peanut free tables- are they really necessary??

Posted on: Sat, 03/08/2008 - 4:21am
nutty1's picture
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Joined: 02/24/2008 - 12:46

My son was diagnosed with PA about 4 weeks ago. I have almost finished reading the book "The Peanut Allergy Answer Book" which has been a great source of info for me. I am a little confused on a few things though and am hoping someone can clarify for me. If my son were in gradeschool, and sat next to a kid eating pb&j, will he or could he really react to this? At first I thought peanut free tables sounded like a great idea. Now, after further reading and realizing the potential for my child to be isolated, maybe even made fun of for having to eat at a peanut free table, I'm questioning if sitting at a peanut free table is even necessary. I work in the mental health field, and the thought of my child being made fun of or being segregated due to his allergy is difficult for me. Of course I want him to be safe. But, could he not just sit with everyone else, and if someone eats a pb&j and it bothers him he could just move. I read that having anaphylaxis from just sitting near someone is very unlikely, if not impossible. I want my child to be safe, but I don't want to go overboard and have him feel isolated in the lunchroom unless it is absolutely necessary. Feedback??

Posted on: Sat, 03/08/2008 - 7:32am
Shuleran's picture
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Joined: 07/25/2004 - 09:00

nutty1,
Welcome to our world. You are doing the right thing by reading and becoming more educated. That being said, everyone has different "comfort zones" about this subject. My daughter is contact allergic as well and did have an anyphylaxis after touching a cup with PB residue on it. There is not a peanut free table in her school, but the school does not serve PB. She eats on a placemat next to the teacher and the tables are washed with bleach before she arrives. If anyone in the class brings in PB ( and they have been asked not to) then that child sits at the end of the table far away from my child. We have been doing this for 4 years and it has worked well so far.

Posted on: Sat, 03/08/2008 - 2:38pm
nonutsforus's picture
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Joined: 03/28/2002 - 09:00

well...we have tried it both ways. From grades K-2 my dd sat in the same reserved spot each day at the lunch table, at the end so that there would only be one person next to her and that person could not have pb in their lunch. Then in the middle of 2nd grade we changed it bc dd was often sitting alone in her spot while the other kids grouped together at lunch. It has been over a year now and she is much happier being able to sit where she chooses. We send wipes (wet wipes singles) along in her lunchbag and she wipes her hands b4 she eats and sometimes she will ask the other kids to wipe their hands after they eat if they have pb. The kids never seem to mind. I do worry about a contact reaction, but she is older now and is able to alert the staff if she is having trouble or get up and move if need be.
I don't think I would have ok'd it when she was in K or even 1st grade though. The littler kids are way too messy and can't keep their hands to themselves! At least at my dd's school that was the case! Hope that helps you.

Posted on: Mon, 03/10/2008 - 9:12am
OriJuice's picture
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Joined: 03/04/2008 - 10:50

Many people with PA allergies are not allergic to scent, a few are allergic to the touch (The oils at least). At a young age (kindergarten, pre-school) it's not a bad idea, but keep in mind thats also a key developmental stage for children who may need that social interaction at a meal time with classmates.
Grade 1 and forth I think is not a good idea, I had been through it myself until grade 7 when I decided to go home for lunch. Basically, when isolate the child he/she is not the only one that knows. Other kids will pick up on the isolation and use that as a catalyst for further bullying if they wish. Isolating them, while yes does give a degree of safety also compromises their social integrity. Also, keep in mind in High School they won't get special treatment (Not in Canada at least, which is reasonable). An elementary school has less then a thousand children, where as a High School may have thousands. It's key to instill in your children and others in the school (VERY KEY) that their condition is an especially dangerous one and that under no circumstances should they eat, go near or lick their hands (Yeah, I don't know who does that...) after touching or being near peanut butter or nuts.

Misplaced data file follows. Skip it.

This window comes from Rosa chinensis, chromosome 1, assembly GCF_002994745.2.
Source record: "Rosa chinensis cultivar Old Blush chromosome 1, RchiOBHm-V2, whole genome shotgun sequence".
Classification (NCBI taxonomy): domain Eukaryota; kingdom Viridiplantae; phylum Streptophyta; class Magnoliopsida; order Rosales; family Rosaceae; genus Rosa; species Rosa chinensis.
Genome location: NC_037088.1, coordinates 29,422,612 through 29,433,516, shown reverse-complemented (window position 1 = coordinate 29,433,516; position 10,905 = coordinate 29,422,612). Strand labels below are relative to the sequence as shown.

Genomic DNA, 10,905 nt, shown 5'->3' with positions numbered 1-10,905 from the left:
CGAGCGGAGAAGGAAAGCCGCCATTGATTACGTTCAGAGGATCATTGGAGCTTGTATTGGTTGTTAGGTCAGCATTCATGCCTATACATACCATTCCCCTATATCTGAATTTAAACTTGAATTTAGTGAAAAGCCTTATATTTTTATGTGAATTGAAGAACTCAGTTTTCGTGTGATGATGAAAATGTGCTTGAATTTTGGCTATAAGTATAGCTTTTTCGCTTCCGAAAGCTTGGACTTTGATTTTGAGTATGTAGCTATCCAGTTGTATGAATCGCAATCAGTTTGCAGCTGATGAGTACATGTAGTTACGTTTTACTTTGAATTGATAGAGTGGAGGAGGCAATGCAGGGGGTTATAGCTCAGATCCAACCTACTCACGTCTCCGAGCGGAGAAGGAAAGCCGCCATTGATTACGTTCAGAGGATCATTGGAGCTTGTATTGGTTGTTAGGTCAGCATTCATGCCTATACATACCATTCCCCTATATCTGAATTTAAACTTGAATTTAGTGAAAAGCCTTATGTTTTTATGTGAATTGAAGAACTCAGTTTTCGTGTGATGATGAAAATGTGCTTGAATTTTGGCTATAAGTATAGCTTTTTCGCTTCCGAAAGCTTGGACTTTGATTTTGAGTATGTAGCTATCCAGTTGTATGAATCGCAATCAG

I think a little isolation is okay, but a lot of parents take it much to far and smother their kids. I made it clear to my parents at a younger age that I didn't care to be smothered or be isolated and they thankfully listened to me, I haven't had a reaction yet and am very wise to what I do when I go out.
I am 18, have lived with severe PA my entire life. I can safely speak for a lot of children and young adolescents with the allergy that isolation isn't a great idea. Which brings me to this topic...
Peanut Free tables (As I mentioned earlier elsewhere) are basically a Direct Solution, what this means is that it's a solution that works in the short term and will not effective later on and can roll consequences. But none the less, it is effective.
Now, my drift here is basically you are holding the problem off. Sweeping it under a rug and letting it stay there until that solution no longer works. Which leads me to the sister term which is,
Social Solution. A social solution takes longer to attain but is MUCH more effective in the long run and can be kept in long term as well. A social solution to Peanut Allergy's would be to educate people. Not just teachers and staff members of schools, but children and their parents. Your entire community, make it one bigger and educate your Senator. Might take a while, but will make a HUUUGE difference if you keep pressing (Judging by the number of people on this board, it would make a damn convincing argument to the Government and Schools as well.)
I can't tell you how to approach the situation exactly since it is not my child, therefore not my decision. But you are on the right path I believe and you are thinking about how your child would feel. I think that educating your child and the staff/other parents is the foremost important thing to do. Why not consider having a meeting in the school with the parents and staff about your concerns and see what you can do?

Posted on: Mon, 03/10/2008 - 12:57pm
nutty1's picture
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Joined: 02/24/2008 - 12:46